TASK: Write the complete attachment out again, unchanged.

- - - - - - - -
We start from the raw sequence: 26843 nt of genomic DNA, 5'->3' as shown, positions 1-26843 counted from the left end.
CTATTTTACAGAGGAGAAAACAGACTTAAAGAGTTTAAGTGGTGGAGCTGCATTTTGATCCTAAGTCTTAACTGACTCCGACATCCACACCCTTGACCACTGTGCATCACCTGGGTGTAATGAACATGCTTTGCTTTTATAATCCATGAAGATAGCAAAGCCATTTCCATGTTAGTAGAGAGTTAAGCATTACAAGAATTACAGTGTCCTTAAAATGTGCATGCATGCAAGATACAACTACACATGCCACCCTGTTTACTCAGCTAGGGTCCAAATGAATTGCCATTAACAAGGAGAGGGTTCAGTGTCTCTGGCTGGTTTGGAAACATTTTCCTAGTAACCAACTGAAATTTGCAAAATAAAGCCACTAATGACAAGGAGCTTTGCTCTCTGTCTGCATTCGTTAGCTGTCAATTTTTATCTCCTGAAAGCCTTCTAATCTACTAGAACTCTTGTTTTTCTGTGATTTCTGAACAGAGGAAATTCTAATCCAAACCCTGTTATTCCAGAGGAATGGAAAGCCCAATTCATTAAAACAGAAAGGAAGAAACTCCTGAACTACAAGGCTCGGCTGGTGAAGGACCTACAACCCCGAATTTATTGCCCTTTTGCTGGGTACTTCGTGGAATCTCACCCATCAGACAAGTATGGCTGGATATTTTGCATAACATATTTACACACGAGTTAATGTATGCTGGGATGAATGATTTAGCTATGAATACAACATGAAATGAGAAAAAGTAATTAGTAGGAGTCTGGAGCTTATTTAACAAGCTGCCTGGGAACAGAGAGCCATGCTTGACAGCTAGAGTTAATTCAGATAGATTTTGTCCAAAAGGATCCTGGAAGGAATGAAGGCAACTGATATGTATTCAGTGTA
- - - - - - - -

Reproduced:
We start from the raw sequence: 26843 nt of genomic DNA, 5'->3' as shown, positions 1-26843 counted from the left end.
CTATTTTACAGAGGAGAAAACAGACTTAAAGAGTTTAAGTGGTGGAGCTGCATTTTGATCCTAAGTCTTAACTGACTCCGACATCCACACCCTTGACCACTGTGCATCACCTGGGTGTAATGAACATGCTTTGCTTTTATAATCCATGAAGATAGCAAAGCCATTTCCATGTTAGTAGAGAGTTAAGCATTACAAGAATTACAGTGTCCTTAAAATGTGCATGCATGCAAGATACAACTACACATGCCACCCTGTTTACTCAGCTAGGGTCCAAATGAATTGCCATTAACAAGGAGAGGGTTCAGTGTCTCTGGCTGGTTTGGAAACATTTTCCTAGTAACCAACTGAAATTTGCAAAATAAAGCCACTAATGACAAGGAGCTTTGCTCTCTGTCTGCATTCGTTAGCTGTCAATTTTTATCTCCTGAAAGCCTTCTAATCTACTAGAACTCTTGTTTTTCTGTGATTTCTGAACAGAGGAAATTCTAATCCAAACCCTGTTATTCCAGAGGAATGGAAAGCCCAATTCATTAAAACAGAAAGGAAGAAACTCCTGAACTACAAGGCTCGGCTGGTGAAGGACCTACAACCCCGAATTTATTGCCCTTTTGCTGGGTACTTCGTGGAATCTCACCCATCAGACAAGTATGGCTGGATATTTTGCATAACATATTTACACACGAGTTAATGTATGCTGGGATGAATGATTTAGCTATGAATACAACATGAAATGAGAAAAAGTAATTAGTAGGAGTCTGGAGCTTATTTAACAAGCTGCCTGGGAACAGAGAGCCATGCTTGACAGCTAGAGTTAATTCAGATAGATTTTGTCCAAAAGGATCCTGGAAGGAATGAAGGCAACTGATATGTATTCAGTGTA